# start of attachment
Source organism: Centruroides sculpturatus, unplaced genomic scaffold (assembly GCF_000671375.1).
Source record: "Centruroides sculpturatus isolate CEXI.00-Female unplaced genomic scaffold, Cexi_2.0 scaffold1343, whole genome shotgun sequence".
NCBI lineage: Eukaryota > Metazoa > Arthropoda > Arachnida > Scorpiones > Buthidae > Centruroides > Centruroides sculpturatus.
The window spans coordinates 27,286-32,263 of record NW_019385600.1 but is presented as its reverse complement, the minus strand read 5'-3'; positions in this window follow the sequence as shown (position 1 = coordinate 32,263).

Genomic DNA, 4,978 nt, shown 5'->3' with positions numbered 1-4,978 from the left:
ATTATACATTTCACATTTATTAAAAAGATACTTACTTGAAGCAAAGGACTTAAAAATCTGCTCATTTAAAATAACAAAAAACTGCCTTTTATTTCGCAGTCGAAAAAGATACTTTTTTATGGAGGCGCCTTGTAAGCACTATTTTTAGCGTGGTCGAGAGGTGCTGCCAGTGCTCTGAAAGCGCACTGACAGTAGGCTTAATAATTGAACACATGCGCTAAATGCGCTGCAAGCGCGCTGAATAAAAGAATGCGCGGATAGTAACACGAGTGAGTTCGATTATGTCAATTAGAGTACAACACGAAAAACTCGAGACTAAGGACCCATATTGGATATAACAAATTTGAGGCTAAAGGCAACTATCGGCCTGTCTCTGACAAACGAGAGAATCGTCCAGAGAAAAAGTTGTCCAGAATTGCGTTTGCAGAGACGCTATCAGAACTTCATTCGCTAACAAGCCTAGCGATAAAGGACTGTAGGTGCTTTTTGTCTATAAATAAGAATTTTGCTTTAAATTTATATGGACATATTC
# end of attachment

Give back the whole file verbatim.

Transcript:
Source organism: Centruroides sculpturatus, unplaced genomic scaffold (assembly GCF_000671375.1).
Source record: "Centruroides sculpturatus isolate CEXI.00-Female unplaced genomic scaffold, Cexi_2.0 scaffold1343, whole genome shotgun sequence".
NCBI lineage: Eukaryota > Metazoa > Arthropoda > Arachnida > Scorpiones > Buthidae > Centruroides > Centruroides sculpturatus.
The window spans coordinates 27,286-32,263 of record NW_019385600.1 but is presented as its reverse complement, the minus strand read 5'-3'; positions in this window follow the sequence as shown (position 1 = coordinate 32,263).

Genomic DNA, 4,978 nt, shown 5'->3' with positions numbered 1-4,978 from the left:
ATTATACATTTCACATTTATTAAAAAGATACTTACTTGAAGCAAAGGACTTAAAAATCTGCTCATTTAAAATAACAAAAAACTGCCTTTTATTTCGCAGTCGAAAAAGATACTTTTTTATGGAGGCGCCTTGTAAGCACTATTTTTAGCGTGGTCGAGAGGTGCTGCCAGTGCTCTGAAAGCGCACTGACAGTAGGCTTAATAATTGAACACATGCGCTAAATGCGCTGCAAGCGCGCTGAATAAAAGAATGCGCGGATAGTAACACGAGTGAGTTCGATTATGTCAATTAGAGTACAACACGAAAAACTCGAGACTAAGGACCCATATTGGATATAACAAATTTGAGGCTAAAGGCAACTATCGGCCTGTCTCTGACAAACGAGAGAATCGTCCAGAGAAAAAGTTGTCCAGAATTGCGTTTGCAGAGACGCTATCAGAACTTCATTCGCTAACAAGCCTAGCGATAAAGGACTGTAGGTGCTTTTTGTCTATAAATAAGAATTTTGCTTTAAATTTATATGGACATATTC